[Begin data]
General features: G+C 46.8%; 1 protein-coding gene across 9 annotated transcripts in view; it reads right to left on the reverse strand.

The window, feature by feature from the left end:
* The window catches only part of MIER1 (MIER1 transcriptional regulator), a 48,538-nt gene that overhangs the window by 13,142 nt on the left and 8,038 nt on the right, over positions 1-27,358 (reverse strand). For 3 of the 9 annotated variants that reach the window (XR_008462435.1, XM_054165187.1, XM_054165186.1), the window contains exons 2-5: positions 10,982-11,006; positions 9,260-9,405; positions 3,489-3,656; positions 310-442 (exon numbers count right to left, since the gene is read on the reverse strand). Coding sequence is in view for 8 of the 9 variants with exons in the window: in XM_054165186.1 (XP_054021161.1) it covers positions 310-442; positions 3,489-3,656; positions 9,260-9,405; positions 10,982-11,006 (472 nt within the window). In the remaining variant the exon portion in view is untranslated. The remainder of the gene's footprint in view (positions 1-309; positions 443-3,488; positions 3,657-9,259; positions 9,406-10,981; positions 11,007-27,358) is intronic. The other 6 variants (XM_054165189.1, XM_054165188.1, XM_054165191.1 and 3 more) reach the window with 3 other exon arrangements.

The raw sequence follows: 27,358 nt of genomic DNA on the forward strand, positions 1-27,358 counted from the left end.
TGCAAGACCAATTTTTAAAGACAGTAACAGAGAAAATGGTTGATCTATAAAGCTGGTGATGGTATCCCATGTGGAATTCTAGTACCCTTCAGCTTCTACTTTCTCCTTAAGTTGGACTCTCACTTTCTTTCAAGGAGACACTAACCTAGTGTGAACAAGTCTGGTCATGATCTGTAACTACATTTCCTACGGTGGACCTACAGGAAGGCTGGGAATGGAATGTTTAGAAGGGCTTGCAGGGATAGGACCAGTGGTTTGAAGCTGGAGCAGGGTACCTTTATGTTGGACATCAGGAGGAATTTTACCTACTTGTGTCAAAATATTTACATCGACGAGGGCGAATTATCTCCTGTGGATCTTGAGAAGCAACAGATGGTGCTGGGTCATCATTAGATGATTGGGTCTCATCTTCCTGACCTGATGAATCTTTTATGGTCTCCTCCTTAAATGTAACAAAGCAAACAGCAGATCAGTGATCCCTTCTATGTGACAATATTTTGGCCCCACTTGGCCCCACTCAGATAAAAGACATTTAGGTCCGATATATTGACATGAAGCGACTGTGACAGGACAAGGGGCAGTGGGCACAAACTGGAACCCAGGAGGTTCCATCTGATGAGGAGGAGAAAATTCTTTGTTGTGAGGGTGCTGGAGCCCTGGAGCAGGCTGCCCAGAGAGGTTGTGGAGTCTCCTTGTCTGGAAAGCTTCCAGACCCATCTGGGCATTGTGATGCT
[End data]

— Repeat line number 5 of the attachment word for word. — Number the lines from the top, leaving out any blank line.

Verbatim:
TGCAAGACCAATTTTTAAAGACAGTAACAGAGAAAATGGTTGATCTATAAAGCTGGTGATGGTATCCCATGTGGAATTCTAGTACCCTTCAGCTTCTACTTTCTCCTTAAGTTGGACTCTCACTTTCTTTCAAGGAGACACTAACCTAGTGTGAACAAGTCTGGTCATGATCTGTAACTACATTTCCTACGGTGGACCTACAGGAAGGCTGGGAATGGAATGTTTAGAAGGGCTTGCAGGGATAGGACCAGTGGTTTGAAGCTGGAGCAGGGTACCTTTATGTTGGACATCAGGAGGAATTTTACCTACTTGTGTCAAAATATTTACATCGACGAGGGCGAATTATCTCCTGTGGATCTTGAGAAGCAACAGATGGTGCTGGGTCATCATTAGATGATTGGGTCTCATCTTCCTGACCTGATGAATCTTTTATGGTCTCCTCCTTAAATGTAACAAAGCAAACAGCAGATCAGTGATCCCTTCTATGTGACAATATTTTGGCCCCACTTGGCCCCACTCAGATAAAAGACATTTAGGTCCGATATATTGACATGAAGCGACTGTGACAGGACAAGGGGCAGTGGGCACAAACTGGAACCCAGGAGGTTCCATCTGATGAGGAGGAGAAAATTCTTTGTTGTGAGGGTGCTGGAGCCCTGGAGCAGGCTGCCCAGAGAGGTTGTGGAGTCTCCTTGTCTGGAAAGCTTCCAGACCCATCTGGGCATTGTGATGCT